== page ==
Celiac Disease? - You Have No High Fiber Worries

What is celiac disease?

When a person with celiac disease ingests celiac disease gluten, it results in an immune system reaction that causes the lining of the small intestine to swell and become inflamed. And the tiny hair-like projections on the cells, called villi, shrink and even disappear. Without villi, you can't absorb nutrients from food.

Celiac disease is a digestive disease that damages the small intestine and interferes with absorption of nutrients from food. Over time, poor absorption of nutrients deprives the brain, nervous system, bones, liver and other organs of important nourishment.

People are frequently misdiagnosed as having irritable bowel syndrome, spastic colon or bowel, or Crohn's disease.

Anemia, delayed growth, and weight loss are signs of malnutrition—not getting enough nutrients. Malnutrition is a serious problem for anyone, but particularly for children because they need adequate nutrition to develop properly.

Because the body's own immune system causes the damage, celiac disease is considered an autoimmune disorder. Celiac disease is also known as celiac sprue, nontropical sprue, and gluten-sensitive enteropathy.

What are the symptoms?

Celiac disease affects people differently. Some people develop symptoms as children, others as adults. One factor thought to play a role in when and how celiac appears is whether and how long a person was breastfed—the longer one was breastfed, the later symptoms of celiac disease appear and the more atypical the symptoms. Other factors include the age at which one began eating foods containing gluten and how much gluten is eaten.

Symptoms may or may not occur in the digestive system. For example, one person might have diarrhea and abdominal pain, while another person has irritability or depression. In fact, irritability is one of the most common symptoms in children.

Some people with celiac disease may not have symptoms. The undamaged part of their small intestine is able to absorb enough nutrients to prevent symptoms. However, people without symptoms are still at risk for the complications of celiac disease.

Symptoms of celiac disease may include one or more of the following:

  • recurring abdominal bloating and pain
  • chronic diarrhea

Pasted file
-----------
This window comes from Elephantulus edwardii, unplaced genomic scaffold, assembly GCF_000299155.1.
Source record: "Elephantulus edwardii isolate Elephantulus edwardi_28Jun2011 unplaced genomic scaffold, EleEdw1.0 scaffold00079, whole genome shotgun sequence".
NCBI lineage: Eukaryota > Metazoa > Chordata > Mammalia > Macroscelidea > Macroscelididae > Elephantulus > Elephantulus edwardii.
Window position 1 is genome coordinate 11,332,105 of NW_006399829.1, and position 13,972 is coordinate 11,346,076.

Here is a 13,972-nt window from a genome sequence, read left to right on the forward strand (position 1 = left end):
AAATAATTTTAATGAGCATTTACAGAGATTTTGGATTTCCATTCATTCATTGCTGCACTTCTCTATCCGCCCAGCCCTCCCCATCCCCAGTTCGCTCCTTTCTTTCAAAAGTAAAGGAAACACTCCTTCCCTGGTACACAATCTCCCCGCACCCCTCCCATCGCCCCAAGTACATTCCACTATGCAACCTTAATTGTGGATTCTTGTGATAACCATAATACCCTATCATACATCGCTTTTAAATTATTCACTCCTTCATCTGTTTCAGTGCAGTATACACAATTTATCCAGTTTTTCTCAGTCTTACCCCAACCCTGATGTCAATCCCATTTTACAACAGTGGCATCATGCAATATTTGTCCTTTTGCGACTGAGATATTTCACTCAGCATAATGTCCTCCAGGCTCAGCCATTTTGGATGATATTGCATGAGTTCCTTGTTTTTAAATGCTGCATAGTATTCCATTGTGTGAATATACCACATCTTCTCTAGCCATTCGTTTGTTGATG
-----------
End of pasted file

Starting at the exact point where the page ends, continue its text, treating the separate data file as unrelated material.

• weight loss
  • pale, foul-smelling stool
  • unexplained anemia (low count of red blood cells)
  • gas
  • bone or joint pain
  • behavior changes
  • muscle cramps
  • fatigue
  • delayed growth
  • failure to thrive in infants
  • seizures
  • tingling numbness in the legs (from nerve damage)
  • pale sores inside the mouth, called aphthus ulcers
  • painful skin rash, called dermatitis
  • herpetiformis
  • tooth discoloration or loss of enamel
  • missed menstrual periods (often because of excessive weight loss)

How is celiac disease diagnosed?

Diagnosing celiac disease can be difficult because some of its symptoms are similar to those of other diseases, including irritable bowel, Crohn's disease, ulcerative colitis, diverticulosis, intestinal infections, chronic fatigue syndrome, and depression.

Recently, researchers discovered that people with celiac disease have higher than normal levels of certain antibodies in their blood. Antibodies are produced by the immune system in response to substances that the body perceives to be threatening.

To diagnose celiac disease, physicians will perform a blood test. If the tests and symptoms suggest celiac disease, the physician may remove a tiny piece of tissue from the small intestine to check for damage to the villi.

This is done in a procedure called a biopsy: the physician eases a long, thin tube called an endoscope through the mouth and stomach into the small intestine, and then takes a sample of tissue using instruments passed through the endoscope. Biopsy of the small intestine is the best way to diagnose celiac disease.


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The National Digestive Diseases Information Clearinghouse (NDDIC) is a service of the National Institute of Diabetes and Digestive and Kidney Diseases (NIDDK) . The NIDDK is part of the National Institutes of Health under the U.S. Department of Health and Human Services. Established in 1980, the clearinghouse provides information about digestive diseases to people with digestive disorders and to their families, health care professionals, and the public. NDDIC answers inquiries, develops and distributes publications, and works closely with professional and patient organizations and Government agencies to coordinate resources about digestive diseases.

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